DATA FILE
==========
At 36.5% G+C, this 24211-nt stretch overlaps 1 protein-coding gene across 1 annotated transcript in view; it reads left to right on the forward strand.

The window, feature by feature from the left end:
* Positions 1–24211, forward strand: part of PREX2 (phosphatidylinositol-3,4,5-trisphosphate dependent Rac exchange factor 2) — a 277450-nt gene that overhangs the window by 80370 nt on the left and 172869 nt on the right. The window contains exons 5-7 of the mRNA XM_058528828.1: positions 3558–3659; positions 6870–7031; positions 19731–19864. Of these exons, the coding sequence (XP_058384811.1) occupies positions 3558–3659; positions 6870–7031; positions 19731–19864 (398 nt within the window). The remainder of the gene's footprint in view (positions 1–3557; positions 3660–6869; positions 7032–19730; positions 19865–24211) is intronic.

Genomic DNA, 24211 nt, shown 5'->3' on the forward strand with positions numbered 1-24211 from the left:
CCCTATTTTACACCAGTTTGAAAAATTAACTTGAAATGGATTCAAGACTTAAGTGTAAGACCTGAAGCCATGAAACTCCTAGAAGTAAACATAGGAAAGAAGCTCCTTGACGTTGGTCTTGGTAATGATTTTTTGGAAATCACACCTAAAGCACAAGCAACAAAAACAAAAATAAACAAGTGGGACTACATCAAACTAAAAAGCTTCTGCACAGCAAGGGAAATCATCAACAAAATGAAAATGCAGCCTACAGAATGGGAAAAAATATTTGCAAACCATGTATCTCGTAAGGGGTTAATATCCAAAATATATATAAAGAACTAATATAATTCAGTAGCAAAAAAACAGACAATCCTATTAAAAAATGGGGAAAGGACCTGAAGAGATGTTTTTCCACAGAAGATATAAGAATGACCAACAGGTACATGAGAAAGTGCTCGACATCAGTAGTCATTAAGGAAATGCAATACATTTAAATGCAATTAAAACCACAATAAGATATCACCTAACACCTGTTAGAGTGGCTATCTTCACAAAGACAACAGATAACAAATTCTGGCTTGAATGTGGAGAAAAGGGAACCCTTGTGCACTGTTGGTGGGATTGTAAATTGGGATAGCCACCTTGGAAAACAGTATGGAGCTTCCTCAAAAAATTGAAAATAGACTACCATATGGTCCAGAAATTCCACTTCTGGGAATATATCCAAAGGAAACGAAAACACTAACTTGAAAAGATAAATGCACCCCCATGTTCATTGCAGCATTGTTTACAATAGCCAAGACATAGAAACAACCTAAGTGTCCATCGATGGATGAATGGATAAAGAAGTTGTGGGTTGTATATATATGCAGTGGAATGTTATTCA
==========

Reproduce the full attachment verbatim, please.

At 36.5% G+C, this 24211-nt stretch overlaps 1 protein-coding gene across 1 annotated transcript in view; it reads left to right on the forward strand.

The window, feature by feature from the left end:
* Positions 1–24211, forward strand: part of PREX2 (phosphatidylinositol-3,4,5-trisphosphate dependent Rac exchange factor 2) — a 277450-nt gene that overhangs the window by 80370 nt on the left and 172869 nt on the right. The window contains exons 5-7 of the mRNA XM_058528828.1: positions 3558–3659; positions 6870–7031; positions 19731–19864. Of these exons, the coding sequence (XP_058384811.1) occupies positions 3558–3659; positions 6870–7031; positions 19731–19864 (398 nt within the window). The remainder of the gene's footprint in view (positions 1–3557; positions 3660–6869; positions 7032–19730; positions 19865–24211) is intronic.

Genomic DNA, 24211 nt, shown 5'->3' on the forward strand with positions numbered 1-24211 from the left:
CCCTATTTTACACCAGTTTGAAAAATTAACTTGAAATGGATTCAAGACTTAAGTGTAAGACCTGAAGCCATGAAACTCCTAGAAGTAAACATAGGAAAGAAGCTCCTTGACGTTGGTCTTGGTAATGATTTTTTGGAAATCACACCTAAAGCACAAGCAACAAAAACAAAAATAAACAAGTGGGACTACATCAAACTAAAAAGCTTCTGCACAGCAAGGGAAATCATCAACAAAATGAAAATGCAGCCTACAGAATGGGAAAAAATATTTGCAAACCATGTATCTCGTAAGGGGTTAATATCCAAAATATATATAAAGAACTAATATAATTCAGTAGCAAAAAAACAGACAATCCTATTAAAAAATGGGGAAAGGACCTGAAGAGATGTTTTTCCACAGAAGATATAAGAATGACCAACAGGTACATGAGAAAGTGCTCGACATCAGTAGTCATTAAGGAAATGCAATACATTTAAATGCAATTAAAACCACAATAAGATATCACCTAACACCTGTTAGAGTGGCTATCTTCACAAAGACAACAGATAACAAATTCTGGCTTGAATGTGGAGAAAAGGGAACCCTTGTGCACTGTTGGTGGGATTGTAAATTGGGATAGCCACCTTGGAAAACAGTATGGAGCTTCCTCAAAAAATTGAAAATAGACTACCATATGGTCCAGAAATTCCACTTCTGGGAATATATCCAAAGGAAACGAAAACACTAACTTGAAAAGATAAATGCACCCCCATGTTCATTGCAGCATTGTTTACAATAGCCAAGACATAGAAACAACCTAAGTGTCCATCGATGGATGAATGGATAAAGAAGTTGTGGGTTGTATATATATGCAGTGGAATGTTATTCA